Digital Dharma

The Middle Path, One Day At A Time


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Vietnam’s dispute with Zen master turns violent


HANOI, Vietnam — Communist Vietnam’s sometimes edgy relationship with religious freedom is being tested in a dispute over a monastery inhabited by disciples of Thich Nhat Hanh, one of the world’s most famous Zen masters.ALeqM5hxU-KnzVurM5g8ezdHHPCP9fIIpA

For four years, the Buddhist monks and nuns at Bat Nha monastery in central Vietnam have been quietly meditating and studying the teachings of the 82-year-old Vietnamese sage who is perhaps the world’s best-known living Buddhist after Tibet’s Dalai Lama.

But lately, they are in a standoff that could test the patience of even the most enlightened.

First, local authorities cut off their power, water and telephones.

Then, a mob descended on their compound with sledgehammers, smashing windows, damaging buildings and threatening occupants….

*Sigh* I wonder if they make gym shoes in Bhutan?

The Associated Press: Vietnam’s dispute with Zen master turns violent


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Saffron robes or jeans and T-shirt?

Saffron robes or jeans and T-shirt? | Naseem Khan | Comment is free | guardian.co.uk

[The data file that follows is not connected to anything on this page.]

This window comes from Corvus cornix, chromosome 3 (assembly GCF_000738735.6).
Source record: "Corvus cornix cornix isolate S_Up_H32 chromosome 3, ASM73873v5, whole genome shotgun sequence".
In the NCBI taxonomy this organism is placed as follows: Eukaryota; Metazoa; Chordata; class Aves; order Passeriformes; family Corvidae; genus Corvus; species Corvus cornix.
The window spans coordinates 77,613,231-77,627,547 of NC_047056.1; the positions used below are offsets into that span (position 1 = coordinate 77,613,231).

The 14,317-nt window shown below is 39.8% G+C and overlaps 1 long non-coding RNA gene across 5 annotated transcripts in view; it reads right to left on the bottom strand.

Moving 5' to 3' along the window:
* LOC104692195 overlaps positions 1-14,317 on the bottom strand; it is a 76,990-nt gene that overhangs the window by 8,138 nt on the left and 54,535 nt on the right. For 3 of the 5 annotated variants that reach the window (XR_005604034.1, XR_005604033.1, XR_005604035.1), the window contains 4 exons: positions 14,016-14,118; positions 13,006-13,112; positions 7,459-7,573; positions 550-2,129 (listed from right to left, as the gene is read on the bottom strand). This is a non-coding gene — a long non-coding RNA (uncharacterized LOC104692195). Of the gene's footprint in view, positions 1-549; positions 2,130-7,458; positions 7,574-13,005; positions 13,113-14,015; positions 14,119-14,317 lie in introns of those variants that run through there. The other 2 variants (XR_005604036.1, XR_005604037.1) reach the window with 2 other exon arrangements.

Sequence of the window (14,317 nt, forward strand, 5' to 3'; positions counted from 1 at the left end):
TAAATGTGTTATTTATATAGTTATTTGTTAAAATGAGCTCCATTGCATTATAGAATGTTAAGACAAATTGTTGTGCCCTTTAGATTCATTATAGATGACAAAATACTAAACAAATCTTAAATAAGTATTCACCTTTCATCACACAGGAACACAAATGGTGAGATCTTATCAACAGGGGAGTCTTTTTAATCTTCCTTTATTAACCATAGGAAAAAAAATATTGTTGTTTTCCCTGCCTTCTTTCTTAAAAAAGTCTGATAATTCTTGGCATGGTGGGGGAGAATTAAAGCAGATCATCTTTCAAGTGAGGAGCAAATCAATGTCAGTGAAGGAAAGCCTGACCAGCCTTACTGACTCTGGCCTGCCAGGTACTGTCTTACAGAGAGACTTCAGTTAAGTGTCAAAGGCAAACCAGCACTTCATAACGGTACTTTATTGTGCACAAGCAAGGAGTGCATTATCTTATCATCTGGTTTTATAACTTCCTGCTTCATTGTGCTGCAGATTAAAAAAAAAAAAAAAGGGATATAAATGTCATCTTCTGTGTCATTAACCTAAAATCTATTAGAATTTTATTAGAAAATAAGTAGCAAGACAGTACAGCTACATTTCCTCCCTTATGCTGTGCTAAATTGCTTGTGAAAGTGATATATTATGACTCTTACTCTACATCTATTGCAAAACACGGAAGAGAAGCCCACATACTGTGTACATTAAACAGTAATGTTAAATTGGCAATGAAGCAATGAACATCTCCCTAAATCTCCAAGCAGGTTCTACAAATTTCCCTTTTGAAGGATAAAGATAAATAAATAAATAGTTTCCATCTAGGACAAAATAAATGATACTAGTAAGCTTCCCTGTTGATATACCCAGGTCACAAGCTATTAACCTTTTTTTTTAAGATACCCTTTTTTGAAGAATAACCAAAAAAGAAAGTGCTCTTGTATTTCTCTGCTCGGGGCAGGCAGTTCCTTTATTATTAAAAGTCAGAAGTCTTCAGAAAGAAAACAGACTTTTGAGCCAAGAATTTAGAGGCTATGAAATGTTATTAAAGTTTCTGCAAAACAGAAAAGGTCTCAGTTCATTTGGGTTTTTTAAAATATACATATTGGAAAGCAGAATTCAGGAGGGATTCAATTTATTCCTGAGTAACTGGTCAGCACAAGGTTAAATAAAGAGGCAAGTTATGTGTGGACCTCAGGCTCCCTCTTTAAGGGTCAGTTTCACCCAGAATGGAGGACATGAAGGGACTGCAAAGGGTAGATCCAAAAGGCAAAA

In the days when I was an Indian classical dancer, we were beset by doubts and anxieties about authenticity. How could we possibly practise an ancient art form in the rootless west? Were modifications to the form or the teaching method possible? Or were they anathema? If we learned one form of the dance, was it alright to go to a teacher of another form?

I was reminded of those anguished late-night debates at Joseph Goldstein’s session at King’s Place for London Insight Meditation on Sunday. Similar anxieties were raised in the questions from the packed and respectful audience. Broadly, they provided a stream of queries that fell into two camps – firstly how to live the dharma in daily life here – “How do I deal “skilfully” with a neighbour who persistently hems my car in?” – and secondly, how precise about its boundaries should western Buddhism be….


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Buddhist monk returns to life after four years in retreat

Buddhist monk returns to life after four years in retreat -Times Online

There are things you expect a Buddhist monk to say when he emerges, blinking, after four years of selfimposed retreat from the world. And there are things you don’t.

“It was a bit like Big Brother without the cameras,” said Gelong Thubten. “What did I miss? I missed my Mum and ice cream.”

What he found to replace them, it seems, was a profound inner happiness and an almost tangible aura of stillness and calm.


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LGBTQs and Buddhism, Islam and Baha’i

LGBTQs and Buddhism, Islam and Baha’i

Monastic texts suggest that there are four sexes: male, female, ubhatovyanjañaka and pa??ak. The former two are interpreted as a range of sexual and gender variations of male-bodied, female-bodied and intersex people. How the layperson relates to LGBTQs edicts differs among cultures in the world. In the West, Buddhists tend to be socially and politically active and choose to remember Buddha’s emphasis on tolerance, compassion and seeking answers within one’s self.


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Dueling Dalais?

China Creates Specter of Dueling Dalai Lamas – NYTimes.com